“Book Review: Through a Forest of Stars”
Reviewed by Joelene Pynnonen
Political intrigue and a fascinating alien world combine to make for a rousing speculative adventure
In the year 2217, the Earth has been decimated nearly to the point of no return. The remnants of humanity live either on the dying planet or on Mars, while military-style corporations mine distant planets to keep the colonies alive. Hope for survival seems futile when a discovery is made that may change everything.
Then, in the Chara system, a planet is found. The first one that is teeming with life and just as verdant as Earth had once been.
Aidan Macallan aboard the survey vessel Argo is one of the first to see the new planet. While war looms over the new discovery, threatening to eradicate the remnants of the human race, Aidan must find a way to unlock the secrets of the new-found planet if humanity is to have a chance of survival.
Through a Forest of Stars is an intergalactic space opera that would almost count as hard sci-fi if it weren’t for the sprinkling of fantasy throughout. It manages to build and maintain an intricate and complex world without being confusing or boring. As book 1 of the Space Unbound series, this proves to be a promising start.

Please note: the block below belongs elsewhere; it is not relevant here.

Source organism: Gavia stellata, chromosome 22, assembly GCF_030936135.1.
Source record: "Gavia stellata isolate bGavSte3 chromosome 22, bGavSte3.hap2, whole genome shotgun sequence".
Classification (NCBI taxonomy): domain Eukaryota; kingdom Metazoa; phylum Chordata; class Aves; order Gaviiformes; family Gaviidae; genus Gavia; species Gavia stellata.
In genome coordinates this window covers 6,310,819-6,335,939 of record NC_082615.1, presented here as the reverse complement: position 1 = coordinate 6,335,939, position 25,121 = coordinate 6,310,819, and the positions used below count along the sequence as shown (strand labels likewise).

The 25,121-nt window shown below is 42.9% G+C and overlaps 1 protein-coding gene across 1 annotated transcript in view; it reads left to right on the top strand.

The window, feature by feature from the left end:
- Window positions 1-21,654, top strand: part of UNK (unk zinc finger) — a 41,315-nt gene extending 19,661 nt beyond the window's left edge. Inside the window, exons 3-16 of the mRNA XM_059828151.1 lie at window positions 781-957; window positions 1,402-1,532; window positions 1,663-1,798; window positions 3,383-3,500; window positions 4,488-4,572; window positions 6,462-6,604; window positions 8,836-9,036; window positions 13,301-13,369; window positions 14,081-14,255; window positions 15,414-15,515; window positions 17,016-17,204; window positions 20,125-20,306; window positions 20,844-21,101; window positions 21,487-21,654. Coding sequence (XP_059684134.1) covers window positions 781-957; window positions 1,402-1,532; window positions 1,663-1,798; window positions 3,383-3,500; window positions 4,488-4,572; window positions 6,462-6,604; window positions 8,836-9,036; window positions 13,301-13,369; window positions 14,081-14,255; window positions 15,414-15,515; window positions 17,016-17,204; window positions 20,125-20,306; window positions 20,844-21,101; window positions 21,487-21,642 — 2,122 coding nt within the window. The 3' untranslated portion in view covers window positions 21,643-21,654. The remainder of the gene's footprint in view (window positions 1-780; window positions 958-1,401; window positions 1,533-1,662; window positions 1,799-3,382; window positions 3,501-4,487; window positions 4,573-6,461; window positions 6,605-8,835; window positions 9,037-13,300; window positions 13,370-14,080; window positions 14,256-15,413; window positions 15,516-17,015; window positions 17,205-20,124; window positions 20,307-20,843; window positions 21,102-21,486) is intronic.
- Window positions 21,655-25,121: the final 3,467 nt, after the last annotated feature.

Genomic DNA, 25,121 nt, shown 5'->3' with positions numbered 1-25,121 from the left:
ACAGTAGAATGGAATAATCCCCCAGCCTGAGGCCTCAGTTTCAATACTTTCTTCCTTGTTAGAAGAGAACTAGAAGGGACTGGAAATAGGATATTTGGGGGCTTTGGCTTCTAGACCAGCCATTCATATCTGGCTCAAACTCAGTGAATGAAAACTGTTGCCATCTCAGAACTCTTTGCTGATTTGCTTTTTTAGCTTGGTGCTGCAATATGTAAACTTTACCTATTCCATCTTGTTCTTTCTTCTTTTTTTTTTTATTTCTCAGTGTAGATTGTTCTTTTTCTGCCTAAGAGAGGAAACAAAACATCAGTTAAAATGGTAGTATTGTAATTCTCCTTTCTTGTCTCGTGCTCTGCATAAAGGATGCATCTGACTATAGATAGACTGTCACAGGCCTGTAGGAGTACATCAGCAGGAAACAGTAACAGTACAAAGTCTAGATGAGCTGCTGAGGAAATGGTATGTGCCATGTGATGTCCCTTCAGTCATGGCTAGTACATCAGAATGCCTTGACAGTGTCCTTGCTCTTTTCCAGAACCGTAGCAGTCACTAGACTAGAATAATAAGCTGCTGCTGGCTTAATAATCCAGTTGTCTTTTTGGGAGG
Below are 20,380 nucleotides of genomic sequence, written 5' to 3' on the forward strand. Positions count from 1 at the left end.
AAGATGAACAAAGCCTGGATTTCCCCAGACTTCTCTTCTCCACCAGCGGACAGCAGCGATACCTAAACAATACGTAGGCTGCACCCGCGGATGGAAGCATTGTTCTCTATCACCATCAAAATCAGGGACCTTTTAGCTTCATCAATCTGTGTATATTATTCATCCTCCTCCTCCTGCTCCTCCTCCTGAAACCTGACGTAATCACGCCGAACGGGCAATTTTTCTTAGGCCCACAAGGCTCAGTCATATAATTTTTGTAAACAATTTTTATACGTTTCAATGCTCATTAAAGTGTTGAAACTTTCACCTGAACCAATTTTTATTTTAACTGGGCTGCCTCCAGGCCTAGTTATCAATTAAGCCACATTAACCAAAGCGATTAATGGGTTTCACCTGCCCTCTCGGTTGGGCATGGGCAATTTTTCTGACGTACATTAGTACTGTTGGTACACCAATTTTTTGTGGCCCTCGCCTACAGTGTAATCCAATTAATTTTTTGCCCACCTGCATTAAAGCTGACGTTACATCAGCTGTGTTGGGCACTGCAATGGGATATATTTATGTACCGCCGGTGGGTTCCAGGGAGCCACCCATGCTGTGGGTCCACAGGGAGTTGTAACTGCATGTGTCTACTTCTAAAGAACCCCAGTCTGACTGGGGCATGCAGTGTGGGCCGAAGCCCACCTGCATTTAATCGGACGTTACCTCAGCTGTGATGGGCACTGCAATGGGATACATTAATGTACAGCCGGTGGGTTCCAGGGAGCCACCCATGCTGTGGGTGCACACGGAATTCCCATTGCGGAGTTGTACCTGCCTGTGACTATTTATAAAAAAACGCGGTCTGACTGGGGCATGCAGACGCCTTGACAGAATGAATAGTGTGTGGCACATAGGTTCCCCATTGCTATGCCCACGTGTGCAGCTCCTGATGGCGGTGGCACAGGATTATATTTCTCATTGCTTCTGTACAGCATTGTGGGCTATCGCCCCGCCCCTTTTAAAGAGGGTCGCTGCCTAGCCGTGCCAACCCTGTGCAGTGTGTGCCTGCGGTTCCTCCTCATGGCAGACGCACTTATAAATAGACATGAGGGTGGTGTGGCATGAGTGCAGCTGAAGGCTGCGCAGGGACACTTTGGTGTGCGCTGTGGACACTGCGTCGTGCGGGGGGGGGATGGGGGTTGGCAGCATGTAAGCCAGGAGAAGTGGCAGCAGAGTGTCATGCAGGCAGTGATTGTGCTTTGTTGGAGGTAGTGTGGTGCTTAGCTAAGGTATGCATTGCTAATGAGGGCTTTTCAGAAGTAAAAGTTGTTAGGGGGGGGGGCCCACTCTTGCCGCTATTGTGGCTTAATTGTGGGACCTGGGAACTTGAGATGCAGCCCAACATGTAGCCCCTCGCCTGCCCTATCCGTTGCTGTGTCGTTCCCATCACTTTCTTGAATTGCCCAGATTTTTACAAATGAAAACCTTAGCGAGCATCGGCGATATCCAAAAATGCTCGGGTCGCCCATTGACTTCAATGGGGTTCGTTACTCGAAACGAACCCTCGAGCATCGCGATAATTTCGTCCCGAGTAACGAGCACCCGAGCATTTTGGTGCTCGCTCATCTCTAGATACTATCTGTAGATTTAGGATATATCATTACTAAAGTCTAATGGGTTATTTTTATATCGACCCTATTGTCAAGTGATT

The scope of Through a Forest of Stars is vast. It’s an epic story that encompasses multiple worlds, a wide range of characters, a desperate and dying Earth, and plenty of space exploration. And it stretches across more than one genre. The political powerplay between humanity’s leaders and the huge corporations they deal with permeates through the pages, but there’s also a sense of wonder at the discovery of a familiar but alien planet. The way that spaceships, the new planet, and space itself functions is fascinating, and I hope will be built upon in later books.
One thing that stands out in this novel is the science. The author, David C. Jeffrey, clearly knows what he’s talking about when it comes to astronomy, biology, physics, and future technologies. The world built in this novel feels authentic. More than that, I’m able to understand much of the science behind the story and never feel bored by it.
There’s a lot to love in Through a Forest of Stars. The rich, sensory details make you want to crawl into the pages and experience the fantastic world for yourself. Everything about the newly discovered planet sounds amazing. The lush description of it echoes my feelings when watching James Cameron’s Avatar, where the world has vague similarities to Earth, but on closer inspection is so much more. The space exploration side of the journey is no less compelling. Snippets of technological worldbuilding are scattered throughout, drawing readers into the world, and fleshing it out into something that feels real.
Stakes are conspicuously lacking throughout this novel though. Yes, the worldbuilding is fantastic and the characters are compelling, but I never felt as though any of them were in immediate danger. The antagonist holds so little page time that he can’t conjure up a sense of foreboding. The protagonist’s side is also so overpowered that it overshadows the sense of dread the antagonist should be raising.
Through A Forest of Stars is a little bit of an adventure, a little bit post-apocalyptic, a little bit of political intrigue, and a whole lot of fun. The careful balance of these elements creates a monumental journey that sweeps readers along for a great ride.
Genre: Science Fiction
Print Length: 441 pages
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